shape a firm’s current propensity to export, then the observed persistence
is spurious.
Interrelationship between exports and
innovation
 In relation to the interdependence between innovation and exports, the
cognitive theory of the firm (or the competence-based view of the firm)
posits that these strategies are complementary.
 The premise of the approach is that firms, as learning organizations, adopt
both strategies (innovation and exports) as mechanisms for accumulating
knowledge, enhancing their capabilities and contributing to their competitive
advantage.
 The knowledge base of a firm is accumulated through exports by: (i)
interaction with international competitors, (ii) expansion of the production
scale, and (iii) an increase in the competitive pressure that could create
incentives for innovation.
 Most empirical studies exploring the interdependence between technological
innovations and exports report their mutual complementarity.
Data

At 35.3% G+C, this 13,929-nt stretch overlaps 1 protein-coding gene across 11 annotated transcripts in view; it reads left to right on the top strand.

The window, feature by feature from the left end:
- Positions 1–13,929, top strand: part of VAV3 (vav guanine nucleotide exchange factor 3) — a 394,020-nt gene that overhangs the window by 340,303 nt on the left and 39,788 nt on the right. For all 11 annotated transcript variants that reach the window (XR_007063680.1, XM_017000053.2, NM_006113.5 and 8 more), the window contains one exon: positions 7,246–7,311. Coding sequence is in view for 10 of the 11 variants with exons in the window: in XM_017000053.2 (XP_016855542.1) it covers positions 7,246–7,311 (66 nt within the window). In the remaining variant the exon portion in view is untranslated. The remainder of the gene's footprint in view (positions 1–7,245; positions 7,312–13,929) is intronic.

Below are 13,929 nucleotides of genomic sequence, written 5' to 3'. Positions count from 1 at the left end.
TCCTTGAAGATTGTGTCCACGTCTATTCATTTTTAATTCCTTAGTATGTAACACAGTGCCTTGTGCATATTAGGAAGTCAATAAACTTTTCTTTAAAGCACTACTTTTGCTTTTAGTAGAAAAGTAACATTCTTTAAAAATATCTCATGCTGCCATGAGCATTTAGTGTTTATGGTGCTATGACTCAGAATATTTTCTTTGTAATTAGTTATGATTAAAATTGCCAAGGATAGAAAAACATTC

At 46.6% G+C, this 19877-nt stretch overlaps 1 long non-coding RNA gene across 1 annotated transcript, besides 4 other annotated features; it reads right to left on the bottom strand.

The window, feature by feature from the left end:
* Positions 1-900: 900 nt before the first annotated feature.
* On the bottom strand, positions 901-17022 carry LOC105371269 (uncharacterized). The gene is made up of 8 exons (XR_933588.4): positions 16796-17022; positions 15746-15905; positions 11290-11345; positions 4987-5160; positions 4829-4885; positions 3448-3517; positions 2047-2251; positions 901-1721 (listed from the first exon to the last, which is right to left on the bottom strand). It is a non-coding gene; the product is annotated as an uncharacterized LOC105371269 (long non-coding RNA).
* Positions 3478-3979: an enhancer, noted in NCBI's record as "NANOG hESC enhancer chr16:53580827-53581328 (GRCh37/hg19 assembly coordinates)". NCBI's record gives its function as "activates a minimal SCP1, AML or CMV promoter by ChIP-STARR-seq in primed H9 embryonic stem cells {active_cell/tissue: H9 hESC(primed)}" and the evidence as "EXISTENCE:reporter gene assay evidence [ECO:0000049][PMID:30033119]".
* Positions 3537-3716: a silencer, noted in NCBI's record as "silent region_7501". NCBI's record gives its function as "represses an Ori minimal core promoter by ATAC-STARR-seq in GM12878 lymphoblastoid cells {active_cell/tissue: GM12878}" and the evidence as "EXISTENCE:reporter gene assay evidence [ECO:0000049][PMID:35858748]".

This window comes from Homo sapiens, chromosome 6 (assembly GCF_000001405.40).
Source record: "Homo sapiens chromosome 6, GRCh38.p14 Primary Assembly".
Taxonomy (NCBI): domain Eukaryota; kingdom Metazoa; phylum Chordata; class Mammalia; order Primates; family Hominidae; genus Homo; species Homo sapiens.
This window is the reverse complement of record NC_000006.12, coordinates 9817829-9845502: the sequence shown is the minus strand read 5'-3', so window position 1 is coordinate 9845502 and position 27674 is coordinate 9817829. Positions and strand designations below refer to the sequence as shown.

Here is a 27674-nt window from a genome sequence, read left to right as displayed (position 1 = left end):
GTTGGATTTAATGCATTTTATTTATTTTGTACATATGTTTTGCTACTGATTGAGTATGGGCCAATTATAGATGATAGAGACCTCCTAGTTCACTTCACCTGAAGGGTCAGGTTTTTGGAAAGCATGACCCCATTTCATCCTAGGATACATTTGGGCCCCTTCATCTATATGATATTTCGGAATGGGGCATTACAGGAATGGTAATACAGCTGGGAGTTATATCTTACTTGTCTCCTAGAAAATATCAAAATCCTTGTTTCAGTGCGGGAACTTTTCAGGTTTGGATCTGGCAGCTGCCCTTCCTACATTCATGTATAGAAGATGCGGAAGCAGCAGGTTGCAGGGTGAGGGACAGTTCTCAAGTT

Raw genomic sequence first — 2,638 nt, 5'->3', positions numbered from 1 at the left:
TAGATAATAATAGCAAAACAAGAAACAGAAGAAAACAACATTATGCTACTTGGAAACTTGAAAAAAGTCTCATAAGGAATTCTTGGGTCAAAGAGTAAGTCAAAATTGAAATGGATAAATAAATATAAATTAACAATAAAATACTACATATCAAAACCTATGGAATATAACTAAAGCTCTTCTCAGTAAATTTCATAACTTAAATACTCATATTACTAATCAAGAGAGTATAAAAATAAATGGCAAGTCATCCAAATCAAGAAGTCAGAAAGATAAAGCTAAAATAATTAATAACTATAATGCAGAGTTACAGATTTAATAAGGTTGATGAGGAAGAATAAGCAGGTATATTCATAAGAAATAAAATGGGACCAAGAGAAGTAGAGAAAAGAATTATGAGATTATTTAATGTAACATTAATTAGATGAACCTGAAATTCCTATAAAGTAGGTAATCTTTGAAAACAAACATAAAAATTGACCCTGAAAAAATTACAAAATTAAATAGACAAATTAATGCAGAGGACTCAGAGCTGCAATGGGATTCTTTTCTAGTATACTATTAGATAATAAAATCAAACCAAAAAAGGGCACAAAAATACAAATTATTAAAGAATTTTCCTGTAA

Longitudinal data from the Spanish Business Strategies


Survey (SBSS)
All manufacturing firms in Spain
Period 2001–2014
Model specification

 Dependent variables
 Three binary dependent variables measuring product and process innovations and
exports.
 Independent variables
 Four variables measuring absorptive capacity: Internal R&D intensity, External
R&D intensity, R&D department and R&D staff
 Firm characteristics: firm size, firm age, labour productivity, belonging to a group
and market share.
 Industry heterogeneity, the model controls for technology intensity by including
dummy variables for high-technology industries, medium high-tech, medium low-